The Good Leader Is Decisive

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Over the past many months, I have written a great deal about the concept of leadership. This was a conscious decision on my part. I have seen a growing number of instances where problems came about in fire departments because people were simply not good leaders. As I have said on many occasions, good leaders are not born, they are made. With this in mind, I have taken up the crusade of identifying the wide range of skills that someone aspiring to a position of leadership must learn.

One of the primary skills that we discussed in 2000 was communications. Good leaders are able to convey their ideas to others in a variety of ways. This is a skill that is critical to a leader's success. If people are not able to understand what you want them to do, one of two things will happen:

  • They will do nothing.
  • They will do something.

This action is known as a decision. We will talk more about this in just a moment. Anyway, neither of these actions is a terrific option if it is selected in the absence of information and guidance.

Far too many people in positions of leadership assume that the troops know what they are thinking. Hey gang, none of us are that good. Anyway, that is why I concentrated on leadership in the early stages of this series on leadership. That act was what we in the leadership training business like to call a decision. And if you are to become an effective leader, you too must become skilled in the ability to make timely and effective decisions.

It has been my experience that it is critical for a person's decision-making skills to show themselves via the mechanism of a series of successful decisions, where one small decision is linked to the next. This is the concept known as the decision chain. It is these decision chains that you can use to form the basis for your success in any aspect of fire service operations.

These chains fall into one of three distinct groups:

  • Problem-solving chains.
  • Opportunity-exploiting chains.
  • Project-management chains.

In the case of the problem-solving chain, you are forced to face situations which are not what you expect. Quite simply, something is wrong and a decision is needed to make it right. It is up to you to find out what is wrong and work to fix it. That fix will be your decision.

Decisions made under the opportunity-exploiting chain normally do not have the same level of urgency found with the problem-solving chain. In this case, the decision is driven by question of the difference between what is and what could be. In just about every fire department, the potential exists for improvements. A good decision involves the maximization of benefit for the agency. To be effective, the decision must be based on a reflective review of the organization as it actually exists. These are the sorts of decisions that let you advance to the next level of organizational success.

Decisions that are made under the project-management chain cover the day-to-day operations of the fire department, as well as any special projects. These may be routine decisions, such as managing a budget or determining which inspections will be conducted next week. They may also bear on the development of special projects such as new stations, new programs or a long-range apparatus-replacement plan. Your success as a leader and as a manager will come from making good day-to-day decisions.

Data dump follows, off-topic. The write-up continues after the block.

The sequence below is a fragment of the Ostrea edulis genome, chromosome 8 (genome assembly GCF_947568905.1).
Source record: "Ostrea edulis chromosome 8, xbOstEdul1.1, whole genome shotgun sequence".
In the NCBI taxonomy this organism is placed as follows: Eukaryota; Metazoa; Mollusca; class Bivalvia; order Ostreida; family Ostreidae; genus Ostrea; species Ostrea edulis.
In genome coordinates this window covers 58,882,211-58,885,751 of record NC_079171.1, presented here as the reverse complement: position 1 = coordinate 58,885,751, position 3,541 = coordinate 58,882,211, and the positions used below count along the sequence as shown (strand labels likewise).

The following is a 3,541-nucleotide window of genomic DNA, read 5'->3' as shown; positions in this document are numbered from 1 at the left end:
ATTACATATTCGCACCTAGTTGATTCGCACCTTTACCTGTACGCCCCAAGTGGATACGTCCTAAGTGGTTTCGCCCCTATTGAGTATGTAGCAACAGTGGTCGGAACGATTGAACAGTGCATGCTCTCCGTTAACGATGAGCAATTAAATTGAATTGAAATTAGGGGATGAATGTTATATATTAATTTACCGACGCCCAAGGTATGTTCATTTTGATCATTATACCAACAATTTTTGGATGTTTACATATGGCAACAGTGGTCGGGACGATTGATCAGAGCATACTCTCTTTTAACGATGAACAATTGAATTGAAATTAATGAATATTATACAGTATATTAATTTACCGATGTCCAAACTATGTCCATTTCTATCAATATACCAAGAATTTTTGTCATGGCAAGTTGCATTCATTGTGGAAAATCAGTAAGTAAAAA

It is critical to point out that the primary thing that you must recognize is that you have to acknowledge that a problem exists. If you do not see a problem, you cannot solve a problem. Unfortunately, people sometimes tend to react to problems with an air of ignorance or denial. Some of the ways in which people deal (or do not deal) with problems are:

  • Deny that problems exist.
  • Camouflage the problems.
  • Blame someone else.

Problems do not go away just because you do not want to act on them. It has been my experience that they actually get worse. If people would just stop putting their head into the sand and face up to the fact that a problem exists, we would have fewer problems in the fire service.

When you finally come to the realization that a problem exists, you will need to have a plan for making the necessary decisions in your life. I have developed a seven-step plan for making decisions:

  1. Recognize that a problem exists.
  2. Analyze the data surrounding the situation.
  3. Develop alternative solutions which seem to fit the situation.
  4. Evaluate the alternatives to see which one will probably fit your needs best.
  5. Choose one.
  6. Do it.
  7. Evaluate the feedback and make adjustments as necessary.

The first step in the problem-solving process is the simplest and most important. You must admit that a problem exists. Once you get this step, you can begin to get to work developing a positive solution.

The second step involves defining the problem. You need to define the problem in written form. This helps to focus your thinking.

The third step is the part where you begin to analyze the problem. You must work to get the whole story. Facts are critical. You should review the record, then find out what rules, customs and procedures apply. You should then talk with all of the people involved in the situation. This is critical. You need to gather opinions, facts and feelings. You need to ask people the following questions:

  • What did you see?
  • What did you hear?
  • What did you say?

You can then decide on your method of attacking the problem. You can choose to solve it yourself, without outside assistance, or you can choose to call a conference with the key people. It is possible that you could delegate the investigation to another person or form a committee to study the situation. Lastly, there are those who decide to call in an outside consultant to assist you in attacking the problem.